The announcement of a woman as the director of the Louvre in Paris, for the first time, was received with a mix of excitement and bemusement, as well as some uncertainty about how the situation might actually pan out. Most of the commentary on the issue has focused on the fact that the Louvre is a major cultural institution in Paris and the fact that a woman has never been appointed as its director. For some people, it is a question of whether appointing a woman to the position marks a new era in France, or whether the job will just be passed around—as it has been in the past.
From the earliest of societies, women have been behind the scenes—the ones behind the scenes. Their stories, their lives and their accomplishments have been systematically marginalized and pushed to the side. However, with the advent of women’s equality in the workplace, particularly in the middle of the 20th century, women began taking positions of power, in both the public and private sectors, that were previously reserved for men.
The director of the Louvre in Paris, France, announced today that the museum has appointed a female director, for the first time in its history. The woman appointed today is 37-year-old French-Canadian Louise Bourgeois, a pioneer of advanced art, whose works have been exhibited at the Louvre, the Museum of Modern Art, and more. Ms. Bourgeois will be the first female director in the history of the Louvre, but she is not the first French-Canadian to hold such a position. One notable Louvre director was the artist Louis-Philippe Hébert, who ran the museum during the reign of Napoleon III.
On the 26th. In May 2021, French President Emmanuel Macron signed a decree appointing Laurence des Carats, president of the Musée d’Orsay and the Orangerie, as the new director of the Louvre. She will take up her post on 1 January, making her the first woman in the museum’s history to hold this position. The current director of the Louvre, Jean-Luc Martinez, will be an excellent ambassador for international cooperation in the field of cultural heritage. This was reported by the Art Newspaper.
In addition to Laurence des Carats, Jean-Luc Martinez, the current director of the Louvre, who has headed the museum for the past eight years, and the director of the Picasso Museum in Paris, Laurent Le Bon, were also candidates for the position.
One of the tasks of the new director will be to increase the museum’s exceptional visitor numbers, which have fallen as a result of the coronavirus pandemic.
The New York Times noted that Des Carz belongs to an aristocratic family (like many Louvre executives before Martinez). She studied art history at the University of Paris-Sorbonne and at the Ecole du Louvre. Her academic specialty is the art of the nineteenth and early twentieth centuries, and she is the author of several books on the Pre-Raphaelites.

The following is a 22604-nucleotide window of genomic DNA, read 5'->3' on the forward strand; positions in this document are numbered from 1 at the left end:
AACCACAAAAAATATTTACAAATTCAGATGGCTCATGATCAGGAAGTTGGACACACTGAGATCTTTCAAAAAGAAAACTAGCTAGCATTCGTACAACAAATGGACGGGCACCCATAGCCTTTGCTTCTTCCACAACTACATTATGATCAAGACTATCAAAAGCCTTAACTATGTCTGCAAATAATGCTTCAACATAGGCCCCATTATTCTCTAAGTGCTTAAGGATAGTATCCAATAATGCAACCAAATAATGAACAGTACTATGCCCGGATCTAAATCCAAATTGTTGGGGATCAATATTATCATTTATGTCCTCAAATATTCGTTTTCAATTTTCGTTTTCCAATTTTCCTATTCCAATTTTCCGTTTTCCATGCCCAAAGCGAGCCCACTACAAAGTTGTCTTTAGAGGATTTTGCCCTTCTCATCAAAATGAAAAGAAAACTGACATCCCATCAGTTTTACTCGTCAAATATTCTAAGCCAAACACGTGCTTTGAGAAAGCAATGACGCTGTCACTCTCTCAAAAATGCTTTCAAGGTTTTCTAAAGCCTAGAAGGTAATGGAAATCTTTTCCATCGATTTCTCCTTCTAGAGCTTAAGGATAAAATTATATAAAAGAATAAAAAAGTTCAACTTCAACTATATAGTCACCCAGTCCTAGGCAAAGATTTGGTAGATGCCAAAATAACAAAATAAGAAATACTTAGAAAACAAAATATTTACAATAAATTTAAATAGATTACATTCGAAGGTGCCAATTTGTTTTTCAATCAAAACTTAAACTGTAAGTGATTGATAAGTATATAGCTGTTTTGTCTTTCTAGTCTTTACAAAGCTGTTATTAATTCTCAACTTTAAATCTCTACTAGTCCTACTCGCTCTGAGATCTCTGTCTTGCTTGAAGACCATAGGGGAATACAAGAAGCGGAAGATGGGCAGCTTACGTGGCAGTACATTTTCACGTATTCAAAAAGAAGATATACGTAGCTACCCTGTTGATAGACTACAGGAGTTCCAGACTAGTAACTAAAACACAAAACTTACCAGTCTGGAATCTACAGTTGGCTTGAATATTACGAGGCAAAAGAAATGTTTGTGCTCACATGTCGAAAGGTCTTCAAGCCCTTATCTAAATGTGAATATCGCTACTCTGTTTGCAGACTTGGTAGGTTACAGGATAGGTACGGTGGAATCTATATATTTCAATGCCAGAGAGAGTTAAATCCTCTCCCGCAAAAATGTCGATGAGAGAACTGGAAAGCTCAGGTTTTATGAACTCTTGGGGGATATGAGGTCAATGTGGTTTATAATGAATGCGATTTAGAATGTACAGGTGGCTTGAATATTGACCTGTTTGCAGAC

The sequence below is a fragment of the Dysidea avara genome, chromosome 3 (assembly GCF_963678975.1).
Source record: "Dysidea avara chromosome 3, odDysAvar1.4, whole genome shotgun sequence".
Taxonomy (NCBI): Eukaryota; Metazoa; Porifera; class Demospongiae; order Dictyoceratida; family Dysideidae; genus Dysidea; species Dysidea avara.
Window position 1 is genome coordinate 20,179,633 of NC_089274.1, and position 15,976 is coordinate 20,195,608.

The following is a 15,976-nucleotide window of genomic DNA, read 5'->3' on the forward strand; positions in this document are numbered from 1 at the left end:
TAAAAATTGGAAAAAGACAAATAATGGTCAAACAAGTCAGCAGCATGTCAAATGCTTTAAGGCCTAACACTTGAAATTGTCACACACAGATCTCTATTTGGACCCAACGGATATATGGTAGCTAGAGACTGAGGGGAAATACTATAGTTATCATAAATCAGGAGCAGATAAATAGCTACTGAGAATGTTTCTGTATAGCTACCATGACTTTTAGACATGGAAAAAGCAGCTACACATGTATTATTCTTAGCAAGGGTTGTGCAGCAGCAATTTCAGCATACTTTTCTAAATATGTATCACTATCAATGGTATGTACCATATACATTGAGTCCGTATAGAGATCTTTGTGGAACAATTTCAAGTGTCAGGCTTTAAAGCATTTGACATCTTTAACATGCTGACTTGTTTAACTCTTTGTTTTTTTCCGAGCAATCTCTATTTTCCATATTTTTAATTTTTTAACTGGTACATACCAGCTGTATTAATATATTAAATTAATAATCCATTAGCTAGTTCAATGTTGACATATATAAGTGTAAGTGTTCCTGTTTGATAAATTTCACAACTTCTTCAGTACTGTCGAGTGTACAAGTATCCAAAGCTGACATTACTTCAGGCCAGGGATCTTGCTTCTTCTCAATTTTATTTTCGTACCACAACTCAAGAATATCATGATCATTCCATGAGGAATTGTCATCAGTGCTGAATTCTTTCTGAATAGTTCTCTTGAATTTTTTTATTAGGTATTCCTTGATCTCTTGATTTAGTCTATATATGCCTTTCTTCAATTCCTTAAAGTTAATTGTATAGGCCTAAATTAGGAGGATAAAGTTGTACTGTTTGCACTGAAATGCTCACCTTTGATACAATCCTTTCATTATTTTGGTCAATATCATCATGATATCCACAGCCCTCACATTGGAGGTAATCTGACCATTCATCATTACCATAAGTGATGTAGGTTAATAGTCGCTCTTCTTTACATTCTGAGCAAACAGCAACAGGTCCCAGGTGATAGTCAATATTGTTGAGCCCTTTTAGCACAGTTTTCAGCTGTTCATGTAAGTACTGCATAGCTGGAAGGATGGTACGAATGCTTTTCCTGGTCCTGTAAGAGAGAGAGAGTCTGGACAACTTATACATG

Dec Kars Early career
She is an art historian and began her career in 1994 as an art curator at the Musée d’Orsay. In 2007 she was elected scientific director of the French Museums Agency and was responsible for the development of the Louvre Abu Dhabi.
In 2014, she was appointed director of the Musée d’Orangerie and three years later of the Musée d’Orsay, where Laurence supports the institution’s social importance. Among the museum’s flagship exhibitions, led by Des Kars, Black Models: From Géricault to Matisse in 2019 and The Origin of the World. An invention of nature in the 19th century in 2021.
Laurence de Carr also campaigns for the return of works of art looted by the Nazis during World War II. Under Des Carats’ leadership, in March 2021 the Musée d’Orsay became the first museum in France to voluntarily return works of art illegally appropriated by the Nazis. The painting in question is Gustav Klimt’s Roses among the trees, which the government acquired in 1980 from the heirs of Philipp Heusler, who had bought it at a discount from its previous owner, Eleonora Stiasna, taking advantage of her position in Nazi-annexed Austria.
Stjasny’s heirs have filed a claim for 2019. As Des Cars noted at the time, removing such an important painting from a national collection is a difficult decision that reflects a collective responsibility to the victims of Nazi barbarism.
Innovation in the Louvre
Immediately following her appointment, des Carz promised to review and expand the Louvre’s opening hours, which currently close at 5:30 p.m., to make the Louvre more accessible and approachable to young workers. As for the long-term development of the museum, the new director will initiate an exchange between ancient art and contemporary society.
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